Street plays have always been an important tool in spreading awareness about a cause. Making use of this tool are the members of New Ladakh Movement, who performed a street play to spread awareness about free and fair elections.
To stop malpractices during elections New Ladakh Movement performed a street play on 20th November at New Bus stand Leh. The idea was to sensitize people regarding how their rights are misused by giving bribes in form of money, beverages and other unfair means during the elections.
To stop such electoral malpractices in Ladakh, the NLM in collaboration with the support of various social religious organizations and the district administration has undertaken the initaive.
Sonam Wangchuk, Advisor of NLM questions about the declining rate of students in govt. schools and selection of undeserving candidates in Government Jobs which ruins the life of deserving candidates and lead to suicide case.
He pointed out that without knowing the value of election people elect the wrong candidate by accepting their bribes and do not think about the consequences.
The play was based on election, rights of the people and how it is necessary to cast a vote to the right candidate and let the people know the power of vote. The play also represents how the rights of the peoples are diverted towards wrong direction, which ultimately leads to autocratic rule that do not fulfill the public demands like education , agriculture, medical facilities, infrastructure development etc.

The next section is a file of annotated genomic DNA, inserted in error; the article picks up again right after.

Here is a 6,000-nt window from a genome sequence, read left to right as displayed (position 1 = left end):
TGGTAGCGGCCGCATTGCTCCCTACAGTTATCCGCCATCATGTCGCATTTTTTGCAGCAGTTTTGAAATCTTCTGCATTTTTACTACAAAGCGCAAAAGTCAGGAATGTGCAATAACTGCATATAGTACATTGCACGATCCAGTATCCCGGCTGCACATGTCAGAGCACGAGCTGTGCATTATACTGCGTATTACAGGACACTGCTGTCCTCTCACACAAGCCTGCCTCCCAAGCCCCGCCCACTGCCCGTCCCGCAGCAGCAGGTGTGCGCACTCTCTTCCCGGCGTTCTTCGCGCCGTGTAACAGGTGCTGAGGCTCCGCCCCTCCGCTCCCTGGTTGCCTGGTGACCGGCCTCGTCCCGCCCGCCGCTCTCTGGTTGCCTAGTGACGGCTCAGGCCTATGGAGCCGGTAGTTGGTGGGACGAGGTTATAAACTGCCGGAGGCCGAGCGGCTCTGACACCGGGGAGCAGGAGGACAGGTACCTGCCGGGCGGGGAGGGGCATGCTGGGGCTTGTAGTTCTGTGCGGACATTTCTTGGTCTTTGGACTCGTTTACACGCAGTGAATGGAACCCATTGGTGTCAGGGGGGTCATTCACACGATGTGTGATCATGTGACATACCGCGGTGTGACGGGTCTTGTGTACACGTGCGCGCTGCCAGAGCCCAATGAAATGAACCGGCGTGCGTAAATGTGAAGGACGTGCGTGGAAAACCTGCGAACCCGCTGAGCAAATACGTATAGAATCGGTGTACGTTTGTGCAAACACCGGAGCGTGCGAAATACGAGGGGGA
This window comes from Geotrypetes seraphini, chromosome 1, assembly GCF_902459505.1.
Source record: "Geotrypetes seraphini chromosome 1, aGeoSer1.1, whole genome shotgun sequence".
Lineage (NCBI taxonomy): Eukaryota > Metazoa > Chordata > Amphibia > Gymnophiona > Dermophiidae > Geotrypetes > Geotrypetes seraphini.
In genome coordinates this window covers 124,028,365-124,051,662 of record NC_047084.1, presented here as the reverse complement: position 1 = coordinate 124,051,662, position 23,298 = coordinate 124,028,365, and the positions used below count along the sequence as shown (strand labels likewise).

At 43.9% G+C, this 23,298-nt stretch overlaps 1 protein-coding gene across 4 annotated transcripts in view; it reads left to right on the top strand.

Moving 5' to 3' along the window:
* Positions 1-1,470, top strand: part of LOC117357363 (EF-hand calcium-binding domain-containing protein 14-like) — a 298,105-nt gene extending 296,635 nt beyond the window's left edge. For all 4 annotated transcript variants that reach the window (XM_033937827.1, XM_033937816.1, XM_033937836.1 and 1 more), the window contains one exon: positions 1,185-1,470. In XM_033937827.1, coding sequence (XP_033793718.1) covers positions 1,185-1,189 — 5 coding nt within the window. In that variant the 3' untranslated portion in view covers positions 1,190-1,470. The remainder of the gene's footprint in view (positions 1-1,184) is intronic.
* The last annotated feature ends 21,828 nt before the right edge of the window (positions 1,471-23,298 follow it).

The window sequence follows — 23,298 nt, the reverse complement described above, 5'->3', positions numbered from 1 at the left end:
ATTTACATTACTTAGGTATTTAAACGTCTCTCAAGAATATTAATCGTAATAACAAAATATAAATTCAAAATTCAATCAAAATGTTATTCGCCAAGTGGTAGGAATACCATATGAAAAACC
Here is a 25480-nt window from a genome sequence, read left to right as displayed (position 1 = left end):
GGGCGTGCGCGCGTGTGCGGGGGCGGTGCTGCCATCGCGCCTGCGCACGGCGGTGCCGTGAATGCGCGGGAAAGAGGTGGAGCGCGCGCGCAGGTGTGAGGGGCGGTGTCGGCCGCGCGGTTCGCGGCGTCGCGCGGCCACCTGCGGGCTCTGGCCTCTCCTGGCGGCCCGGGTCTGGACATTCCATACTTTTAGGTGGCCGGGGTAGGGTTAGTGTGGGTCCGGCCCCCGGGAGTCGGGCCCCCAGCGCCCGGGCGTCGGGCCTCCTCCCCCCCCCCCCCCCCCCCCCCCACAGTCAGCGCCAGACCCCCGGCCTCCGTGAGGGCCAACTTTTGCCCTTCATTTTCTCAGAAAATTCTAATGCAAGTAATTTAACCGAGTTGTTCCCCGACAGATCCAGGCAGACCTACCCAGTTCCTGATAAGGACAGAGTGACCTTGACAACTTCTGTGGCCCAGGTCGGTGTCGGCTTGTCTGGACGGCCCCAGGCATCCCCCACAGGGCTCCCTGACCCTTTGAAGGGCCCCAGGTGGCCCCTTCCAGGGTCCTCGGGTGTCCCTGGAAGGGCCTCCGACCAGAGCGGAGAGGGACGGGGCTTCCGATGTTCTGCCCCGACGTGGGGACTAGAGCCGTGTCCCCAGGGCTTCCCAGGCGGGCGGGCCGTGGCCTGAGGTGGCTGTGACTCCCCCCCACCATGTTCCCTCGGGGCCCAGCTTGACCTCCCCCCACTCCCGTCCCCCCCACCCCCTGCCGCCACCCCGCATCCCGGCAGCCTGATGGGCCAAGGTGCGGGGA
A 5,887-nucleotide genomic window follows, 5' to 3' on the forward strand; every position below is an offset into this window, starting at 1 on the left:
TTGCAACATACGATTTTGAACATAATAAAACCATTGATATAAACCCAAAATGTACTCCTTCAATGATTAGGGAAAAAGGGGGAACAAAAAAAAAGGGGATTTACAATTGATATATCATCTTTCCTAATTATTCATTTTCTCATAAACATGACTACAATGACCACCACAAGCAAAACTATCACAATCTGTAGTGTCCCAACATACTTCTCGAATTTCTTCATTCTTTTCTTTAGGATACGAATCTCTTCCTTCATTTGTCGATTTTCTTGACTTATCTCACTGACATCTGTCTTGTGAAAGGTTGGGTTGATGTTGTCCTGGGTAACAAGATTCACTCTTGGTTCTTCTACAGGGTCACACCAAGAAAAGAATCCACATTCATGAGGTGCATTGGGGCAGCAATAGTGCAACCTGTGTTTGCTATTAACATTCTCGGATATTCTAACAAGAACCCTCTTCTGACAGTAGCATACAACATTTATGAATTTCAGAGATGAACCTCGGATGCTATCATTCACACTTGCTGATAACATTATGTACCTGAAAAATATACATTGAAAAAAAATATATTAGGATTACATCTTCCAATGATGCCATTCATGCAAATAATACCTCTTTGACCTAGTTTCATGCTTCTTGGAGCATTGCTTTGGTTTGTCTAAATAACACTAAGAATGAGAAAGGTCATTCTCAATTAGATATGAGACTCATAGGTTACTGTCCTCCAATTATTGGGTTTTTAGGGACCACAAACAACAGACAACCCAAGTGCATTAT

He further added that there is a lack of education facilities as most of the poor students unwillingly migrate to other places to complete their education. In case of medical facilities, the far flung villages are suffering from poor medical services which lead to death of patients.
He suggests people to avoid any candidate belongs to any party is found giving bribes for votes and give contribution to make our Ladakh free from corruption and nepotism.
The street play was performed by student volunteers, comedy skit by Skarma Angchuk and Sonam Wangchuk. People filled up a 10 m long cloth roll with signatures appealing all the political parties to abstain from money, liquor and feasts during elections.